The wars are everywhere, o even within.
Drawn in poor bee by the dance loud hum
Of some other tribe, poor bee. Even the center, even the heart,
Keeps a sting sharp: art stings thought, thought stings art.
Petty realm of the long known. Are there other ways to learn to sing?
Clash of long dead blades in the fallow fields
And the wind that blows truce for an hour whistles loud the rash
Martial tune. Some scribe handles himself. "Use it," sings the song.
About this Poem
"This 'Song' comes from a chapbook, to be published by Omnidawn next April, titled 'Shields & Shards & Stitches & Songs.' I'm deeply concerned with the ways in which poetry, like a shield, often becomes a token of the violence it means most to avert. Seven 'shield' poems suffer damage via erasure to become 'shards'; the shards are again acted against to leave the barest sense of 'stitches' in hope that the sutured wound could allow the healing that becomes 'songs.' This 'Song' is the final result of one shield altering through the entire process-a way, I hope, not to sing simply against the impossibly large human history of war, but to sing through it."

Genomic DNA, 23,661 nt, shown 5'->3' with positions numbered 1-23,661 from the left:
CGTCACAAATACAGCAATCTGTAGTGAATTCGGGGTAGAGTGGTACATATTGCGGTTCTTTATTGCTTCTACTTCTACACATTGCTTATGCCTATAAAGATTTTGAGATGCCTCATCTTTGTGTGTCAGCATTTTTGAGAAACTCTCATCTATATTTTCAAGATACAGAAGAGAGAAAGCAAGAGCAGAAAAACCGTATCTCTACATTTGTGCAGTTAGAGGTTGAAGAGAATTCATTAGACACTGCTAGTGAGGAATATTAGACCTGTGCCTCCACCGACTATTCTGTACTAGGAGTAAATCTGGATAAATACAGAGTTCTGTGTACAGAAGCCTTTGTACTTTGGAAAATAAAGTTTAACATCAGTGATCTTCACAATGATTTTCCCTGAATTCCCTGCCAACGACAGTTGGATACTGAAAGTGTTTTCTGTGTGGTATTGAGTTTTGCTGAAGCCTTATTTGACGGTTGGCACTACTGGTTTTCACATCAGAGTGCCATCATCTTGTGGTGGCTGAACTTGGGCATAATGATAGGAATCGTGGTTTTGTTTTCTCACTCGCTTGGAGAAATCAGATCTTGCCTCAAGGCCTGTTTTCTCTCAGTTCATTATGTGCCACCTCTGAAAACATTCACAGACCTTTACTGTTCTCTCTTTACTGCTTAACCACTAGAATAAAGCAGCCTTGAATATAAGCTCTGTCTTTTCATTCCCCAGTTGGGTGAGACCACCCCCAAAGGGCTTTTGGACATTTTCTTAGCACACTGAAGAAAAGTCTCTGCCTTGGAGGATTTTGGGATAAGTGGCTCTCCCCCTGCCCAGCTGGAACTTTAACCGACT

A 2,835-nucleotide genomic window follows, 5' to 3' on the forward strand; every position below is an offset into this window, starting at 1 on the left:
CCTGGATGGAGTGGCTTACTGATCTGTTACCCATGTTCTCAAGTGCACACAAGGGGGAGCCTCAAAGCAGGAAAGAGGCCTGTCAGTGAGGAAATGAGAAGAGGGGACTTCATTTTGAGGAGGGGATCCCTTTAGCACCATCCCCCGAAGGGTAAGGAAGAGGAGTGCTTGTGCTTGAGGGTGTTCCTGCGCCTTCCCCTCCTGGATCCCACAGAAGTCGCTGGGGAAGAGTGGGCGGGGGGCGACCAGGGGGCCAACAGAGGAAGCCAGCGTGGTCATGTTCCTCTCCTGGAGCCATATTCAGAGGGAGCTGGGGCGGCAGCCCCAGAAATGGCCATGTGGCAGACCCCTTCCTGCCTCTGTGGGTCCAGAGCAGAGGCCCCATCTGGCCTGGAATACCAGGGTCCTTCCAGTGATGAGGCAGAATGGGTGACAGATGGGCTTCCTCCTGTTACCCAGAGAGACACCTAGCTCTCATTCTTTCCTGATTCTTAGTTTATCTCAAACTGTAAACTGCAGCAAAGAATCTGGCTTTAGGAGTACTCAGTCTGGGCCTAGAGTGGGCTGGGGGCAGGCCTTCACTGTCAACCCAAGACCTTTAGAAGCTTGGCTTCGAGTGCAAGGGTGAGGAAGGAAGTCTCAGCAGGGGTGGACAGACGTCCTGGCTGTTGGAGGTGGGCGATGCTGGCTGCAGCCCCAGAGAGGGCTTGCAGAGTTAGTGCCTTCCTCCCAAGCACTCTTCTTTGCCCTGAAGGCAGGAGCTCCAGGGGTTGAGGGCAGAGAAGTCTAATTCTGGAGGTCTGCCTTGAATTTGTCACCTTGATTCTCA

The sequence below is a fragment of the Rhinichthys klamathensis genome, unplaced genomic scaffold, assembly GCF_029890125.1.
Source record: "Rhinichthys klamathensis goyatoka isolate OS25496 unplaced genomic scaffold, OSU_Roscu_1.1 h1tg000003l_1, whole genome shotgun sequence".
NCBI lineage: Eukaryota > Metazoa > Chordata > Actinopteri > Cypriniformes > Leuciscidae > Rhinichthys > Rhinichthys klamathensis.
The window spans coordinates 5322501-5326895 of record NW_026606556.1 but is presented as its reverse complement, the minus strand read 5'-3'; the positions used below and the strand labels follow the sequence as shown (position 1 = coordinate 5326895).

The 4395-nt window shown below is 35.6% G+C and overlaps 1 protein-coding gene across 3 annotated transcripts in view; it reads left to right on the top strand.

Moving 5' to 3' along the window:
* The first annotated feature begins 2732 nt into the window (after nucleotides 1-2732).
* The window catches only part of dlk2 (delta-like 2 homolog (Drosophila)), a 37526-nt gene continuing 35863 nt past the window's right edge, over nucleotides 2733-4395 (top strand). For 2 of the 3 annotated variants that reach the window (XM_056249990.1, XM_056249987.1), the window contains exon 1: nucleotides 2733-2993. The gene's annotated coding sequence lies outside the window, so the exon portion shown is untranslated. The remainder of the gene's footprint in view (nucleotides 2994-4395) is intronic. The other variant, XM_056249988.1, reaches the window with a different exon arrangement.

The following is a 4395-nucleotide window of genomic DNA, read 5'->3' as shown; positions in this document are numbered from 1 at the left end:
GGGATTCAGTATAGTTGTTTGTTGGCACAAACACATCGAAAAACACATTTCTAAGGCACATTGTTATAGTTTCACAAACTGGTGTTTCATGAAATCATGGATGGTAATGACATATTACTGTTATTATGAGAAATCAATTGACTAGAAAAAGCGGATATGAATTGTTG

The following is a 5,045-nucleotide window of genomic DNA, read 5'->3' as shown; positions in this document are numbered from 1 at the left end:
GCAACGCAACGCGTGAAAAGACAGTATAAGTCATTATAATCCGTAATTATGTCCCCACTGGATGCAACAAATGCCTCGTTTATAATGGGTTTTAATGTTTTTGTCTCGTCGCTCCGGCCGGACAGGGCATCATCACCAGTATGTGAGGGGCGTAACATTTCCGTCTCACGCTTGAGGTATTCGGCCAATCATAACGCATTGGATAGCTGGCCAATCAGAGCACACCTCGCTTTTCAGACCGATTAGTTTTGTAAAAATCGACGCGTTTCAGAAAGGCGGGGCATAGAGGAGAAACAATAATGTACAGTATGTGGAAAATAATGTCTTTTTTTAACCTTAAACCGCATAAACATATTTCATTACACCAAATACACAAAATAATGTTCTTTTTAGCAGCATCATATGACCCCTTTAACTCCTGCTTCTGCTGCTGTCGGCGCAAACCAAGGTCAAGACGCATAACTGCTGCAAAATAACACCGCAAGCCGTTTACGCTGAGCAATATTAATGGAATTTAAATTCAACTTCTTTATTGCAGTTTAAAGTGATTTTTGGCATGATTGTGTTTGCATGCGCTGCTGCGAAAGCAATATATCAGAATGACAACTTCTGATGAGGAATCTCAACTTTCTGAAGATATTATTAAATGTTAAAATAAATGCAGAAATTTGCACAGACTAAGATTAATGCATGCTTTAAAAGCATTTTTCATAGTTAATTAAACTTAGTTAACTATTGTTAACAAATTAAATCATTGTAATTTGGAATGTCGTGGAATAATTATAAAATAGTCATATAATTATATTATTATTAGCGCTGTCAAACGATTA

About Dan Beachy-Quick
Dan Beachy-Quick is the author of "Circle's Apprentice" (Tupelo Press, 2011). He is a Monfort Professor in Colorado State University's MFA creative writing program and lives in Fort Collins, Co.
The Academy of American Poets is a nonprofit, mission-driven organization, whose aim is to make poetry available to a wider audience. Email The Academy at poem-a-day[at]poets.org.
(c) 2014 Dan Beachy-Quick.
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